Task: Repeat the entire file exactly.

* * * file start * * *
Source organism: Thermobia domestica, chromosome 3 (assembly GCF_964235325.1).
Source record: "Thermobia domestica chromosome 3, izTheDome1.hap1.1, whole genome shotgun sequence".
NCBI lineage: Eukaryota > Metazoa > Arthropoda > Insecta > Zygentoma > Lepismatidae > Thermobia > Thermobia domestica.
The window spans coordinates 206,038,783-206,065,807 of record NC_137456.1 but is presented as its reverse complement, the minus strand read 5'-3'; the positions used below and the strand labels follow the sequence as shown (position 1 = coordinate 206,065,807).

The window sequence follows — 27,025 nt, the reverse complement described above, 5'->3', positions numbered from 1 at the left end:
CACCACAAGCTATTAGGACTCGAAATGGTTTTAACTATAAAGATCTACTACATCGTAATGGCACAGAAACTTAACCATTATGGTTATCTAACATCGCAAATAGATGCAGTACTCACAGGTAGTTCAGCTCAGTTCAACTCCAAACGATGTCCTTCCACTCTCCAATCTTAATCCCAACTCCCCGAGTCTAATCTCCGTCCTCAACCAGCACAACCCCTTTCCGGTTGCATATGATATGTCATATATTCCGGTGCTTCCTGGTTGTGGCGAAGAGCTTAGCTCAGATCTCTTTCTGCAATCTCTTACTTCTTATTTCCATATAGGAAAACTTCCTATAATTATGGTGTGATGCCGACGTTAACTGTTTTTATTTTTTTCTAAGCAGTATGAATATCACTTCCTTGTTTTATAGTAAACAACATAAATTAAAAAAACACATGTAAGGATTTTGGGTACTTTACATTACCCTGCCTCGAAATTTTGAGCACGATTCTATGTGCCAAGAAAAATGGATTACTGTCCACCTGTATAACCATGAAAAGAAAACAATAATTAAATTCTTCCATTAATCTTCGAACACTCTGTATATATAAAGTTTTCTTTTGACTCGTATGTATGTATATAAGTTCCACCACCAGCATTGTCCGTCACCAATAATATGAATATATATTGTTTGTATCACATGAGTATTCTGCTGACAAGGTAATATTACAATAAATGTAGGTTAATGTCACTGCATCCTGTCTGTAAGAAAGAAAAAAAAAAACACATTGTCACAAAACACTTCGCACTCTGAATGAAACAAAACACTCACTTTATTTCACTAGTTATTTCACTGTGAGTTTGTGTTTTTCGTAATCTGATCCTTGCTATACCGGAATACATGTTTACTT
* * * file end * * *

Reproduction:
Source organism: Thermobia domestica, chromosome 3 (assembly GCF_964235325.1).
Source record: "Thermobia domestica chromosome 3, izTheDome1.hap1.1, whole genome shotgun sequence".
NCBI lineage: Eukaryota > Metazoa > Arthropoda > Insecta > Zygentoma > Lepismatidae > Thermobia > Thermobia domestica.
The window spans coordinates 206,038,783-206,065,807 of record NC_137456.1 but is presented as its reverse complement, the minus strand read 5'-3'; the positions used below and the strand labels follow the sequence as shown (position 1 = coordinate 206,065,807).

The window sequence follows — 27,025 nt, the reverse complement described above, 5'->3', positions numbered from 1 at the left end:
CACCACAAGCTATTAGGACTCGAAATGGTTTTAACTATAAAGATCTACTACATCGTAATGGCACAGAAACTTAACCATTATGGTTATCTAACATCGCAAATAGATGCAGTACTCACAGGTAGTTCAGCTCAGTTCAACTCCAAACGATGTCCTTCCACTCTCCAATCTTAATCCCAACTCCCCGAGTCTAATCTCCGTCCTCAACCAGCACAACCCCTTTCCGGTTGCATATGATATGTCATATATTCCGGTGCTTCCTGGTTGTGGCGAAGAGCTTAGCTCAGATCTCTTTCTGCAATCTCTTACTTCTTATTTCCATATAGGAAAACTTCCTATAATTATGGTGTGATGCCGACGTTAACTGTTTTTATTTTTTTCTAAGCAGTATGAATATCACTTCCTTGTTTTATAGTAAACAACATAAATTAAAAAAACACATGTAAGGATTTTGGGTACTTTACATTACCCTGCCTCGAAATTTTGAGCACGATTCTATGTGCCAAGAAAAATGGATTACTGTCCACCTGTATAACCATGAAAAGAAAACAATAATTAAATTCTTCCATTAATCTTCGAACACTCTGTATATATAAAGTTTTCTTTTGACTCGTATGTATGTATATAAGTTCCACCACCAGCATTGTCCGTCACCAATAATATGAATATATATTGTTTGTATCACATGAGTATTCTGCTGACAAGGTAATATTACAATAAATGTAGGTTAATGTCACTGCATCCTGTCTGTAAGAAAGAAAAAAAAAAACACATTGTCACAAAACACTTCGCACTCTGAATGAAACAAAACACTCACTTTATTTCACTAGTTATTTCACTGTGAGTTTGTGTTTTTCGTAATCTGATCCTTGCTATACCGGAATACATGTTTACTT